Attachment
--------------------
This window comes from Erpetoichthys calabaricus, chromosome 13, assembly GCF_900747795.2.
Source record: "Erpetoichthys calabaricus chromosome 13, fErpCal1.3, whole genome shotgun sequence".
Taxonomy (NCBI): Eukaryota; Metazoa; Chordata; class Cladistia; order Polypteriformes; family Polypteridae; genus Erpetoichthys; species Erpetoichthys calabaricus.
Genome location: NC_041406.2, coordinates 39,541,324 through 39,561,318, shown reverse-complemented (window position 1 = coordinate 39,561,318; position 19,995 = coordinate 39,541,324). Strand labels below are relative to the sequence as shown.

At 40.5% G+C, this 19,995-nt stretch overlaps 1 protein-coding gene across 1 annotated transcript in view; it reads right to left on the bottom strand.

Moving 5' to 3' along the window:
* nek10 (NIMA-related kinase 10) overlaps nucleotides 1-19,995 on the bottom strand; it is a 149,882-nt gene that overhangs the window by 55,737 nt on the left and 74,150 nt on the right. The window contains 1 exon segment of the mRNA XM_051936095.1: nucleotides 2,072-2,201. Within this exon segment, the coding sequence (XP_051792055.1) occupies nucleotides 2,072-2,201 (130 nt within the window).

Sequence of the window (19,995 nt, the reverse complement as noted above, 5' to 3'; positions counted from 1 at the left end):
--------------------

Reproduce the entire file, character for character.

This window comes from Erpetoichthys calabaricus, chromosome 13, assembly GCF_900747795.2.
Source record: "Erpetoichthys calabaricus chromosome 13, fErpCal1.3, whole genome shotgun sequence".
Taxonomy (NCBI): Eukaryota; Metazoa; Chordata; class Cladistia; order Polypteriformes; family Polypteridae; genus Erpetoichthys; species Erpetoichthys calabaricus.
Genome location: NC_041406.2, coordinates 39,541,324 through 39,561,318, shown reverse-complemented (window position 1 = coordinate 39,561,318; position 19,995 = coordinate 39,541,324). Strand labels below are relative to the sequence as shown.

At 40.5% G+C, this 19,995-nt stretch overlaps 1 protein-coding gene across 1 annotated transcript in view; it reads right to left on the bottom strand.

Moving 5' to 3' along the window:
* nek10 (NIMA-related kinase 10) overlaps nucleotides 1-19,995 on the bottom strand; it is a 149,882-nt gene that overhangs the window by 55,737 nt on the left and 74,150 nt on the right. The window contains 1 exon segment of the mRNA XM_051936095.1: nucleotides 2,072-2,201. Within this exon segment, the coding sequence (XP_051792055.1) occupies nucleotides 2,072-2,201 (130 nt within the window).

Sequence of the window (19,995 nt, the reverse complement as noted above, 5' to 3'; positions counted from 1 at the left end):